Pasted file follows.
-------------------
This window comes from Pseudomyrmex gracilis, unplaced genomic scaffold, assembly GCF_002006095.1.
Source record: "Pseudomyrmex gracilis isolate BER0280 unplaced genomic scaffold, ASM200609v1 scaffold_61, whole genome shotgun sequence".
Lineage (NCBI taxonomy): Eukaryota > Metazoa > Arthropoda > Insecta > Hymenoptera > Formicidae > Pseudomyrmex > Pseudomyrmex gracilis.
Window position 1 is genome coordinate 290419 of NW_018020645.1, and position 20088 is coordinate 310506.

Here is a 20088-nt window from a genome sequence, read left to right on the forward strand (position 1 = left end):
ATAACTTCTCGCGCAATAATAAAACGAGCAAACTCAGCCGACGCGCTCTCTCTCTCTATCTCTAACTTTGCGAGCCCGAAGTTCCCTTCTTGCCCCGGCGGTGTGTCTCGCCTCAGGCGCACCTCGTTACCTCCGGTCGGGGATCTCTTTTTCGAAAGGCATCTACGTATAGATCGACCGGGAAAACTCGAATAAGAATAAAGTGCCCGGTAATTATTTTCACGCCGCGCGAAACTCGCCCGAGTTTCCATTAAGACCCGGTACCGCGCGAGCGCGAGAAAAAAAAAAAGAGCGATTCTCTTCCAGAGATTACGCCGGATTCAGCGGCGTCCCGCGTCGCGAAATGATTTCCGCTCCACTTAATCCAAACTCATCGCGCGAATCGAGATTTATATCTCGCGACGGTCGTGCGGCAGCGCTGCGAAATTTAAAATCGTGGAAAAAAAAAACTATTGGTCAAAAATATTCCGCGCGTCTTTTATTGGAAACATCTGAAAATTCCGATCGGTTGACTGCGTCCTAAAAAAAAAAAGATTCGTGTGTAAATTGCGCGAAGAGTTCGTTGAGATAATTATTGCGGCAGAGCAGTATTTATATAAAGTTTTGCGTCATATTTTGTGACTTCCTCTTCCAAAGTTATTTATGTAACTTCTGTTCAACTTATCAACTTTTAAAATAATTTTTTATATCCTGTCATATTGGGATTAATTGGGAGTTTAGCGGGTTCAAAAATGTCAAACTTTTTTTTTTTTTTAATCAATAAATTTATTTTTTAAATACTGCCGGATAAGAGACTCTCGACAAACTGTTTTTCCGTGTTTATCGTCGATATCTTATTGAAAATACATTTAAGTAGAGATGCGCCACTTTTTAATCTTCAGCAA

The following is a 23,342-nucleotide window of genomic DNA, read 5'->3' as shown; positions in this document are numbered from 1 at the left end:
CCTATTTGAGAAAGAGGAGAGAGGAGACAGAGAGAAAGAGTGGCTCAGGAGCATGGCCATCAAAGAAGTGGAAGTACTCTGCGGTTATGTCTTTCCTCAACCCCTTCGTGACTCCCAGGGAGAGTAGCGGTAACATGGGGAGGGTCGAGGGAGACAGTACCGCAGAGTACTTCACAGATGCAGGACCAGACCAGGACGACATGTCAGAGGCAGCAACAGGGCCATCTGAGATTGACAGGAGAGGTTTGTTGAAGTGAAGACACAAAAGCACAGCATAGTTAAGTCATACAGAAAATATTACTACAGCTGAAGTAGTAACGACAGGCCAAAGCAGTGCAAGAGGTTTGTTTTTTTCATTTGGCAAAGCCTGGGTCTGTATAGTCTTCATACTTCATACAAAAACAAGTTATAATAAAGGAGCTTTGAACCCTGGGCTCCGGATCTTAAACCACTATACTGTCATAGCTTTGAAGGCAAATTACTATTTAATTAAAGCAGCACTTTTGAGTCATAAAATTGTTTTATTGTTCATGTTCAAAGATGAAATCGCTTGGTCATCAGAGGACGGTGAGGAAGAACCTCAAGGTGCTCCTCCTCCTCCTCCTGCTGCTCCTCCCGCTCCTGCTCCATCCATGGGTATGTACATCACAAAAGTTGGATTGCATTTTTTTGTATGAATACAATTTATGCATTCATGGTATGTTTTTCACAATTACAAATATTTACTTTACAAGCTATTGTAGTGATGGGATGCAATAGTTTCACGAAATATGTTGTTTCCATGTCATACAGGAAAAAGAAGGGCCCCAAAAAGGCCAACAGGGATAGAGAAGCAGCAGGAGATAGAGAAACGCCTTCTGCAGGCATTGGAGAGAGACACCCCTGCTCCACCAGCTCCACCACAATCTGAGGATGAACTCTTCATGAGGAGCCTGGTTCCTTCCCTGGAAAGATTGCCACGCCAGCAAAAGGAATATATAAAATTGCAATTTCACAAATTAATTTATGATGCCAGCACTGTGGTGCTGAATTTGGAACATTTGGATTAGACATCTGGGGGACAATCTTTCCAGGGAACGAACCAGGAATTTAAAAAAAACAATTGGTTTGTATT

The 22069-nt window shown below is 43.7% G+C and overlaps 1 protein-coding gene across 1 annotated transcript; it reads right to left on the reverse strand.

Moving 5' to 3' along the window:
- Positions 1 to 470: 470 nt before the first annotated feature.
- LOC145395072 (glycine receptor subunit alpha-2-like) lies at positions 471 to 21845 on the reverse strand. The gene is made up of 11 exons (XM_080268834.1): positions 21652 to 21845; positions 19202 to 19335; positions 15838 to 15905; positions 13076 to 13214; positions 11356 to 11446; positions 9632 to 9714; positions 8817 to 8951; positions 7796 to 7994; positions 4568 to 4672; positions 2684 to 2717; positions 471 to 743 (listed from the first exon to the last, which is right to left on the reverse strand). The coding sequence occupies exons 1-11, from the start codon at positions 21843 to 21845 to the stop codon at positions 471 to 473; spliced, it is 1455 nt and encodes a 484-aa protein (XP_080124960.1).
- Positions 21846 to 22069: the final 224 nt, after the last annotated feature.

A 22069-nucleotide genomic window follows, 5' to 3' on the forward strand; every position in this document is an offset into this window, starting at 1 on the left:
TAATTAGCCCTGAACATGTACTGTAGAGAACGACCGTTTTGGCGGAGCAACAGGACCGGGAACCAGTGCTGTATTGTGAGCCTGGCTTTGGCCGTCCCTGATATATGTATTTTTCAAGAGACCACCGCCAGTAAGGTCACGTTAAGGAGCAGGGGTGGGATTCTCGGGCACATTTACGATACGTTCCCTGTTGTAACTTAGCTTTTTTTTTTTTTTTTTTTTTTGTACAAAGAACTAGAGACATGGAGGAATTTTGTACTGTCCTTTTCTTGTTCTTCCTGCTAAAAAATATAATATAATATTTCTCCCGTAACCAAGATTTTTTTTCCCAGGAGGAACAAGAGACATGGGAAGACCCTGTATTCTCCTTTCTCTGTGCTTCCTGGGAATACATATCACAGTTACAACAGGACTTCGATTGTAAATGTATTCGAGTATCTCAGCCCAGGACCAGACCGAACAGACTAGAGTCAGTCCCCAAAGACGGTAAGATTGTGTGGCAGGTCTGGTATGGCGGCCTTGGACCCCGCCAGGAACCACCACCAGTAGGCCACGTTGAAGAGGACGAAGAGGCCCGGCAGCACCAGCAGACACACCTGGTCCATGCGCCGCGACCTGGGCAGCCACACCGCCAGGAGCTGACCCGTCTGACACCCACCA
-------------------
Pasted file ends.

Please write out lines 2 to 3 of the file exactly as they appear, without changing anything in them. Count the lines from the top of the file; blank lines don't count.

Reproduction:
Source record: "Pseudomyrmex gracilis isolate BER0280 unplaced genomic scaffold, ASM200609v1 scaffold_61, whole genome shotgun sequence".
Lineage (NCBI taxonomy): Eukaryota > Metazoa > Arthropoda > Insecta > Hymenoptera > Formicidae > Pseudomyrmex > Pseudomyrmex gracilis.